After more than three years of going missing from world soccer, North Korean striker Han Kwang Song has reappeared, playing for his country in two recent World Cup qualifiers and scoring in the 6-1 win over Myanmar on Tuesday.
Han first featured for the Chollima against Syria on November 16 – a match played in the Saudi Arabian city of Jeddah – wearing a white away uniform with the North Korean flag on his chest and the number 10 on his back.
Attempting to qualify for the World Cup for a third time, North Korea lost 1-0. Han then started and scored a powerful header in the 38th minute for the nation in its dominating win against Myanmar in the Thuwunna Stadium in Yangon.
After playing for Qatar club Al-Duhail on August 21, 2020, the young striker – who came to world prominence after playing for a number of Italian soccer teams – had gone missing, nowhere to be seen or heard of.
A CNN investigation found that he had returned to Rome when he was deported from Qatar in early 2021 and had stayed at an unspecified North Korean embassy until flights back to Pyongyang resumed just this August. It is unclear when and how he returned home.
The North Korea football federation, the Asian Football Confederation and world soccer governing body FIFA didn’t respond to CNN’s request for comment on Han’s return to international football.
The return of the North Korean wunderkind has surprised soccer pundits and fans, who worried about his safety and promising career being cut short.
Max Canzi, who coached Han at Serie A club Cagliari’s Under-19 team, said he is “very happy” for the striker to return.
“Very curious about the level of his performance after being out for so much time,” Canzi told CNN Sport, after learning that Han had reappeared in the loss against Syria.
Han’s former teammate Nicholas Pennington at Cagliari told CNN Sport: “Hopefully, Han stays in the spotlight and the fact that there is concern helps him get back to where he should be.”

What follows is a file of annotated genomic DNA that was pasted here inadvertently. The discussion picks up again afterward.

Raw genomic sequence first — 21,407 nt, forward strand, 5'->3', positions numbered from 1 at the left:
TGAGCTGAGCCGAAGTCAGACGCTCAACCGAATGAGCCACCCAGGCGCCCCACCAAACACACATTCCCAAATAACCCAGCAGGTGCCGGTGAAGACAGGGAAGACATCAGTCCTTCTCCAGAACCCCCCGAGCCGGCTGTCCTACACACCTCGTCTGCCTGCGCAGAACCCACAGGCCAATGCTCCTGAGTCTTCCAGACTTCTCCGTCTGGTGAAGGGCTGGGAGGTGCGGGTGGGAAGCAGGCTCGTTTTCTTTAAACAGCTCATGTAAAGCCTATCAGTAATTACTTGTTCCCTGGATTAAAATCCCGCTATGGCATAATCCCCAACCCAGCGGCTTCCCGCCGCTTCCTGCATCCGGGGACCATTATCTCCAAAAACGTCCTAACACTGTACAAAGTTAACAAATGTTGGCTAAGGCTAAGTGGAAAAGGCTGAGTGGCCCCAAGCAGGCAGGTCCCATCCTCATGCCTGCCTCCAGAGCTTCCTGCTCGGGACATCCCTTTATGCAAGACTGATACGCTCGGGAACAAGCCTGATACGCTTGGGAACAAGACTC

Listed in the roster for North Korea’s World Cup qualifiers against Syria and Myanmar were not just Han, but also Pak Kwang Ryong and Choe Song Hyok – who played for Austria’s SKN St. Pölten and Italy’s SS Arezzo, respectively, until they were forced to stop due to the UN sanctions that ordered the repatriation of all overseas North Korean workers by the end of 2019.
Han played for North Korea against Syria and Myanmar in November.
In 2017, Han became the first North Korean to score a goal in one of Europe’s five major soccer leagues and even made a shock transfer to Italian giant Juventus in 2019, then later to Qatar’s Al-Duhail.
The young striker from Pyongyang quickly drew attention from soccer pundits and fans – not just for his unique background, but for his technical prowess as well.
But his promising career was cut short when he disappeared from the world soccer stage in 2020, leaving fans with a question: “Where in the world was Han?”
Han’s career was affected by the United Nations Security Council (UNSC) imposing sanctions against North Korea for conducting its sixth nuclear test in 2017.
The sanctions ordered member states to repatriate all North Korean nationals working in their respective jurisdictions amid concerns that foreign money was being transferred to support Kim Jong Un’s nuclear and weapons programs. The UNSC resolution set the end of 2019 as the deadline for repatriation.
The Covid-19 pandemic led to North Korea fully sealing its borders, making it impossible for Han and fellow repatriated North Korean nationals to return home.
03:21 – Source: CNN
Mystery surrounding North Korea’s Han Kwang Song
He had been due to fly out of Qatar in 2021 in accordance with the UN sanctions – but then vanished. A CNN investigation into his story shed new light on his disappearance.